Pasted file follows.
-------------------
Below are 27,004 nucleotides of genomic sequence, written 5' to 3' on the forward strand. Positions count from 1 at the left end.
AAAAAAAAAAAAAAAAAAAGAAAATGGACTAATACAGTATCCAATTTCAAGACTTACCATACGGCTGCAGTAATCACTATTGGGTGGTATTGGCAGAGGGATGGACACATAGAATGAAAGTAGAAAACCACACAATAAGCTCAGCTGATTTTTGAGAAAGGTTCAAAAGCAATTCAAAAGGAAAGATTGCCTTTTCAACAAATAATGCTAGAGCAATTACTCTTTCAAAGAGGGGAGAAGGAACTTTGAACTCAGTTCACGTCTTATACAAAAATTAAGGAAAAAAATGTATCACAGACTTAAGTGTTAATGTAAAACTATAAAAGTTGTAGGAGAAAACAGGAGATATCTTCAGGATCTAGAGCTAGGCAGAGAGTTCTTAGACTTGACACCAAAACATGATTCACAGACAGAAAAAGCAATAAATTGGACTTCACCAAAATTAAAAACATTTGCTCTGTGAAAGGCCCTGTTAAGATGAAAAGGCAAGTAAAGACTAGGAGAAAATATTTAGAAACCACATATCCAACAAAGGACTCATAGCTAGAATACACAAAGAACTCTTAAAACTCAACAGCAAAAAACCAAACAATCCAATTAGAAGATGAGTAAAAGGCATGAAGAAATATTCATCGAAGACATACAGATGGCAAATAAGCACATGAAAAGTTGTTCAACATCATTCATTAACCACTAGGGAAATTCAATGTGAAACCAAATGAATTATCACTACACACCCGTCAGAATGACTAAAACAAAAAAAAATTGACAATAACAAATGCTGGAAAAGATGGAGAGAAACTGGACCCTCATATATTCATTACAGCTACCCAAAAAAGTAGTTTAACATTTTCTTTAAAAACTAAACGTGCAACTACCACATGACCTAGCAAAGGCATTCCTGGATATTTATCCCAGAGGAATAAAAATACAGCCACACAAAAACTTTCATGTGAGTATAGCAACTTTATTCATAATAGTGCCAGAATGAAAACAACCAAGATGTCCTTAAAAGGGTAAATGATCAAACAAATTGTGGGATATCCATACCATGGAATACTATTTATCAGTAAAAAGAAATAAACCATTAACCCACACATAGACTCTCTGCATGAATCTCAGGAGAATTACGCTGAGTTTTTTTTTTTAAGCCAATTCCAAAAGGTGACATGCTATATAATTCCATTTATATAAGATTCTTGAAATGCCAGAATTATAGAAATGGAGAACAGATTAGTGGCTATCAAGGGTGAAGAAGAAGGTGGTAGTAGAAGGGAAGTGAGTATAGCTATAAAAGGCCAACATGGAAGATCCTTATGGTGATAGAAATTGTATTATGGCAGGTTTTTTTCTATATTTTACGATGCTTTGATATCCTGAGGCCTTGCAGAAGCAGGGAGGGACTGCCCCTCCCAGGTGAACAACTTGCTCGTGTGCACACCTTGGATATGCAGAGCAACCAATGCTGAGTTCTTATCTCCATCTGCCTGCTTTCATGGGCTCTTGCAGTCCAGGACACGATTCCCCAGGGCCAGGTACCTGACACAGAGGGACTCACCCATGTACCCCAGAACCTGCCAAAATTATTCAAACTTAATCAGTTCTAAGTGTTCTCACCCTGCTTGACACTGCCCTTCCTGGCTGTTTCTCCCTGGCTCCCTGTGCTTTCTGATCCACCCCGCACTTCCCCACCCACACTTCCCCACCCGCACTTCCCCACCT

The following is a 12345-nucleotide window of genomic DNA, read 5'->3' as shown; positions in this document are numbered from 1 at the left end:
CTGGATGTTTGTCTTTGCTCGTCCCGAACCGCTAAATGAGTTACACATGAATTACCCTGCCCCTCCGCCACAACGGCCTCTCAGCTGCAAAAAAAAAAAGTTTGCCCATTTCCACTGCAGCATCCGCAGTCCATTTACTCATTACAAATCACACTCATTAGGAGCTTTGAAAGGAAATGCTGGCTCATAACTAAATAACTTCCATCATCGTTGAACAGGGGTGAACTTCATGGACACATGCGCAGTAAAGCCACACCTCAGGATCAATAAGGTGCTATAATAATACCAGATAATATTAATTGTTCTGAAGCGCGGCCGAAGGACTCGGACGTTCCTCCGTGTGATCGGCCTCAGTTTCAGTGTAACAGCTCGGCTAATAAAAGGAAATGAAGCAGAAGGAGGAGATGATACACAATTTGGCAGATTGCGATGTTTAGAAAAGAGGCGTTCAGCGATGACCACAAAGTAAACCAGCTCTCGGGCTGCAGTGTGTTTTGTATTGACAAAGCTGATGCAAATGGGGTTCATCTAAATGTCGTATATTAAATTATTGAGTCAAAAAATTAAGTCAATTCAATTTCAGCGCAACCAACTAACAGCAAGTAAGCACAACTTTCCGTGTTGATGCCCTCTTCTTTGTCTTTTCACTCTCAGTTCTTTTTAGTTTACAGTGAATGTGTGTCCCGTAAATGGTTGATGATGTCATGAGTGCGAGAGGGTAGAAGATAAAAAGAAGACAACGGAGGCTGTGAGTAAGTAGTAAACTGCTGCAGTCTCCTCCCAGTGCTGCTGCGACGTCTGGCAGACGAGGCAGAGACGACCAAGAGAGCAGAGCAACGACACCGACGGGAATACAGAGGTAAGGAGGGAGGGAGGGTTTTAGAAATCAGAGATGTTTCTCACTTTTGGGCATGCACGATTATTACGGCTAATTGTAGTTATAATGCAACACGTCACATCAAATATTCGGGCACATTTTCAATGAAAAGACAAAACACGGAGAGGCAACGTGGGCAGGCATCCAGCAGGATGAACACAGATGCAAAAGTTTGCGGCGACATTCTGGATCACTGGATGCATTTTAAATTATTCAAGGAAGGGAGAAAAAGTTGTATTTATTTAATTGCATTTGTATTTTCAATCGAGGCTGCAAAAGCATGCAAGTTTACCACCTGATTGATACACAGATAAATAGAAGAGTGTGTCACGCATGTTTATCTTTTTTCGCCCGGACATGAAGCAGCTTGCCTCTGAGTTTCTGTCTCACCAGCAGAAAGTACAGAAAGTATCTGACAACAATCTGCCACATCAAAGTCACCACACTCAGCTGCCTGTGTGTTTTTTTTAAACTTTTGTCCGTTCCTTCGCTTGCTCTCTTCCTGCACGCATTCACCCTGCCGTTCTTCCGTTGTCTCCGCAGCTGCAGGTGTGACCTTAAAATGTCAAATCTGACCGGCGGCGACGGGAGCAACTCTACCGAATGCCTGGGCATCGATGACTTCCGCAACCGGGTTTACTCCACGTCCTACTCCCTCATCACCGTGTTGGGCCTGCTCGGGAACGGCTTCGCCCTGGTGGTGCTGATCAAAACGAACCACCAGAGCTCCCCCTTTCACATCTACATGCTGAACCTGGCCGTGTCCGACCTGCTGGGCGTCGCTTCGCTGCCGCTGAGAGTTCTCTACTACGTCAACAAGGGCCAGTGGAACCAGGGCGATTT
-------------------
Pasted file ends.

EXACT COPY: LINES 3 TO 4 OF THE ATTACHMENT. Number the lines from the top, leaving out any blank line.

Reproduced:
The following is a 12345-nucleotide window of genomic DNA, read 5'->3' as shown; positions in this document are numbered from 1 at the left end:
CTGGATGTTTGTCTTTGCTCGTCCCGAACCGCTAAATGAGTTACACATGAATTACCCTGCCCCTCCGCCACAACGGCCTCTCAGCTGCAAAAAAAAAAAGTTTGCCCATTTCCACTGCAGCATCCGCAGTCCATTTACTCATTACAAATCACACTCATTAGGAGCTTTGAAAGGAAATGCTGGCTCATAACTAAATAACTTCCATCATCGTTGAACAGGGGTGAACTTCATGGACACATGCGCAGTAAAGCCACACCTCAGGATCAATAAGGTGCTATAATAATACCAGATAATATTAATTGTTCTGAAGCGCGGCCGAAGGACTCGGACGTTCCTCCGTGTGATCGGCCTCAGTTTCAGTGTAACAGCTCGGCTAATAAAAGGAAATGAAGCAGAAGGAGGAGATGATACACAATTTGGCAGATTGCGATGTTTAGAAAAGAGGCGTTCAGCGATGACCACAAAGTAAACCAGCTCTCGGGCTGCAGTGTGTTTTGTATTGACAAAGCTGATGCAAATGGGGTTCATCTAAATGTCGTATATTAAATTATTGAGTCAAAAAATTAAGTCAATTCAATTTCAGCGCAACCAACTAACAGCAAGTAAGCACAACTTTCCGTGTTGATGCCCTCTTCTTTGTCTTTTCACTCTCAGTTCTTTTTAGTTTACAGTGAATGTGTGTCCCGTAAATGGTTGATGATGTCATGAGTGCGAGAGGGTAGAAGATAAAAAGAAGACAACGGAGGCTGTGAGTAAGTAGTAAACTGCTGCAGTCTCCTCCCAGTGCTGCTGCGACGTCTGGCAGACGAGGCAGAGACGACCAAGAGAGCAGAGCAACGACACCGACGGGAATACAGAGGTAAGGAGGGAGGGAGGGTTTTAGAAATCAGAGATGTTTCTCACTTTTGGGCATGCACGATTATTACGGCTAATTGTAGTTATAATGCAACACGTCACATCAAATATTCGGGCACATTTTCAATGAAAAGACAAAACACGGAGAGGCAACGTGGGCAGGCATCCAGCAGGATGAACACAGATGCAAAAGTTTGCGGCGACATTCTGGATCACTGGATGCATTTTAAATTATTCAAGGAAGGGAGAAAAAGTTGTATTTATTTAATTGCATTTGTATTTTCAATCGAGGCTGCAAAAGCATGCAAGTTTACCACCTGATTGATACACAGATAAATAGAAGAGTGTGTCACGCATGTTTATCTTTTTTCGCCCGGACATGAAGCAGCTTGCCTCTGAGTTTCTGTCTCACCAGCAGAAAGTACAGAAAGTATCTGACAACAATCTGCCACATCAAAGTCACCACACTCAGCTGCCTGTGTGTTTTTTTTAAACTTTTGTCCGTTCCTTCGCTTGCTCTCTTCCTGCACGCATTCACCCTGCCGTTCTTCCGTTGTCTCCGCAGCTGCAGGTGTGACCTTAAAATGTCAAATCTGACCGGCGGCGACGGGAGCAACTCTACCGAATGCCTGGGCATCGATGACTTCCGCAACCGGGTTTACTCCACGTCCTACTCCCTCATCACCGTGTTGGGCCTGCTCGGGAACGGCTTCGCCCTGGTGGTGCTGATCAAAACGAACCACCAGAGCTCCCCCTTTCACATCTACATGCTGAACCTGGCCGTGTCCGACCTGCTGGGCGTCGCTTCGCTGCCGCTGAGAGTTCTCTACTACGTCAACAAGGGCCAGTGGAACCAGGGCGATTT